A new Dutch invention can make cars, busses and other vehicles no less than 50 percent more efficient and thus more environmentally friendly. Better still, the technology is already available; it all comes down to a smart combination of existing systems.
This winter, in the city of Apeldoorn, a city bus will be used to prove that the claims about the new invention are true. These are quite bold. E-traction, the company that developed the bus, boasts fuel savings of up to 60 per cent, with emissions down to only a fraction of the soot and carbon dioxide an ordinary bus would blow out of its tailpipe.
In addition, the test bus requires no adaptation, its drivers need no extra training and there’ll be no discomfort for passengers. It will simply run on diesel, just like all the other buses, and it should be just as reliable. One thing however will be very different; the Apeldoorn bus hardly makes a sound, hence its nickname “the whisperer”.
All this is made possible by an ‘in-wheel’ electric engine, in fact nothing more than a normal electric engine turned inside out.
The outer wall of a traditional electric engine is a cylinder lined on the inside with copper wire. If electricity is fed into the copper wire, the current will circle the cylinder on the inside at high speed. Cylinder and wire together are called the ‘stator’ (because it doesn’t move).
To change the electricity running along the inner wall of the cylinder into movement, another part of the engine comes into play: ‘the rotor’. This is in fact an axle, mounted in the centre of the cylinder, with permanent magnets attached to it. The electrical current in the stator pulls the rotor magnets along and the axle starts to turn.
The wheel works precisely the other way around. The fixed part of the engine – the stator – is now on the inside. The wire is wrapped around it.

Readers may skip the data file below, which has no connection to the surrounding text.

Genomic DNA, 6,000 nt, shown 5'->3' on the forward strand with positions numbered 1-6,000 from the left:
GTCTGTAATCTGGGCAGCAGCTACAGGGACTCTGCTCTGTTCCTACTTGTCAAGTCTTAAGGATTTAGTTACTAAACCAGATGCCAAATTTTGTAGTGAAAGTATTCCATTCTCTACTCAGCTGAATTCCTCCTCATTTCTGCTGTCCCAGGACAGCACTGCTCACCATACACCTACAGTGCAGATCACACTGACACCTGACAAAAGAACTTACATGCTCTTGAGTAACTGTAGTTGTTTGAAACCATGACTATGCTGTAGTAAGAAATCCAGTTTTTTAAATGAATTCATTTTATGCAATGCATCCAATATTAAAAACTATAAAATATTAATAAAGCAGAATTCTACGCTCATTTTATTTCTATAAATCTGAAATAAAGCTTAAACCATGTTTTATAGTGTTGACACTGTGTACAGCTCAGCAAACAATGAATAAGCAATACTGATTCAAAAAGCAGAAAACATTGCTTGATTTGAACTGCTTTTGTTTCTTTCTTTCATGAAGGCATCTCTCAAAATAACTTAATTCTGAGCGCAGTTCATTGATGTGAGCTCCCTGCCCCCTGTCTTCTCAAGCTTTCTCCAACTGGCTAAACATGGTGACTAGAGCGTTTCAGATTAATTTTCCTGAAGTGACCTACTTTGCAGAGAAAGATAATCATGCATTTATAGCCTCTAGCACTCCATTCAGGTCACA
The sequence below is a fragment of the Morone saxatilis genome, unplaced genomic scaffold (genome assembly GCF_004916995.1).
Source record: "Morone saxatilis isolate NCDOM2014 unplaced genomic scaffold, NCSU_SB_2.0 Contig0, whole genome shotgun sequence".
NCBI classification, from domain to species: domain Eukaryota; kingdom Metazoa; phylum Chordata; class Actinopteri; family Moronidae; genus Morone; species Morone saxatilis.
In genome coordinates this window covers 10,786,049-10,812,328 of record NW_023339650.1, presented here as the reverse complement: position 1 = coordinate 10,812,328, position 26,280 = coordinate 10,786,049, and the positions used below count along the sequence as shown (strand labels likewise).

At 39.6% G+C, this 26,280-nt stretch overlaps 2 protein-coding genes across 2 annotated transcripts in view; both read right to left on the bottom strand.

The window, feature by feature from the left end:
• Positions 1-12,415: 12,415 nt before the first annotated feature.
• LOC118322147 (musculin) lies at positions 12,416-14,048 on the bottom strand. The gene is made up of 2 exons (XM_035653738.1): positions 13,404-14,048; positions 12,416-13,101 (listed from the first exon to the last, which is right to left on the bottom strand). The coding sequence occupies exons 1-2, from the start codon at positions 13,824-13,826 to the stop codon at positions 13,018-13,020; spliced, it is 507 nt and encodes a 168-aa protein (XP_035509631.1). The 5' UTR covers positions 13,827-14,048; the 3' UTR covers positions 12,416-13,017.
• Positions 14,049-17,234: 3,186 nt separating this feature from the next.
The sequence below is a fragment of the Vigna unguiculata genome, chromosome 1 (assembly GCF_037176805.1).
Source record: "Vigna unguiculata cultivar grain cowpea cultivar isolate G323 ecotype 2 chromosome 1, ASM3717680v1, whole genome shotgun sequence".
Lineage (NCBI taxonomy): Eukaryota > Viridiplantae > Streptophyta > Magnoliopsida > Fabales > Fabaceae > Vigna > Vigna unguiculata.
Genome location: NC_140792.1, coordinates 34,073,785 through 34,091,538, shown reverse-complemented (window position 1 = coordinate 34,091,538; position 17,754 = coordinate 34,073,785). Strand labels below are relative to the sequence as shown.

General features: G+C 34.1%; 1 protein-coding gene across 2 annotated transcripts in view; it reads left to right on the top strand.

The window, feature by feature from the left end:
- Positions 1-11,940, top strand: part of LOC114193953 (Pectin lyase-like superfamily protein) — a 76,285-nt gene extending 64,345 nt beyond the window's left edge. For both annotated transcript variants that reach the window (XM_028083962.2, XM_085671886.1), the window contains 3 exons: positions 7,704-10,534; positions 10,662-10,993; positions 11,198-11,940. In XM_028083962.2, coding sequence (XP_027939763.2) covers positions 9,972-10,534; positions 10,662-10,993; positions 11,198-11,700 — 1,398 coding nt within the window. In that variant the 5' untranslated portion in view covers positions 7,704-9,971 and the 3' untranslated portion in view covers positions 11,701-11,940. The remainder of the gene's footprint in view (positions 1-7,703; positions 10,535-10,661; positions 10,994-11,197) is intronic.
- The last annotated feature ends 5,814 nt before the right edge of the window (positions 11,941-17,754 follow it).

The moving part of the engine – the rotor – is no longer an axle fitted with magnets but a ring running on the outside of the stator.
The magnets are fixed on the inside of this ring. If power is fed into the engine the magnets will – as before – follow the current, but now it’s the ring on the outside, which will turn.
And that’s what makes ‘the whisperer´revolutionary; a ring functioning as a wheel. By just putting a tire on it you can drive a bus, a car, anything with it. Since the wheel is in fact the engine, no axles or any other friction-producing and therefore energy-wasting mechanical parts are needed.
Even the transmission is unnecessary; if you want to go faster you just run more electricity through the engine. And it works really well while braking, when the in-wheel engine works as a generator, produces electricity to charge the batteries.
The power to drive the Apeldoorn bus is stored in a big battery pack that sits in a steel drawer under the bus. Changing the batteries every time they’re drained would be impractical, as would be taking the bus out of service for recharging them for hours on end. Instead, a small diesel-powered generator built into what used to be the bus’s engine bay continuously charges the whole battery pack.
Since in-wheel engines are so highly efficient, the generator’s diesel engine can be very small, about the size of the compact city car’s engine. Because charging the batteries is all it needs to do, the tiny engine consumes very little fuel and can run continuously at a speed of 1700 revs per minute, the most efficient rev count.
Passengers will find it more important that the bus is quiet and clean. No more roaring buses pulling away from the station in a cloud of diesel fumes. When the whisperer pulls away (and whenever it drives for that matter), the power comes from the batteries, not the diesel engine which simply keeps on purring quietly.
Furthermore, the constant rev count makes the catalyser much more effective, and the small size of the engine makes it possible to completely fill the rest of the engine bay with sound proofing. Being 90 percent quieter than other buses, the ‘whisperer’ really deserves its name.
In the coming six months the bus has to prove itself in everyday practice. Come summer, the city of Apeldoorn is set to decide whether to use whisperers on a larger scale in public transport. Dr Arjan Heinen, inventor of the whisperer and director of E-traction, radiates confidence: “This is a practical solution for present-day public transport. Every bus driver can get behind the wheel and do his job as before, only now it’s quiet, clean and energy-efficient.”
The future of the in-wheel electric engine seems bright. At the recent Tokyo Motor Show, it was the engine of choice in many of the futuristic hydrogen-powered concept cars.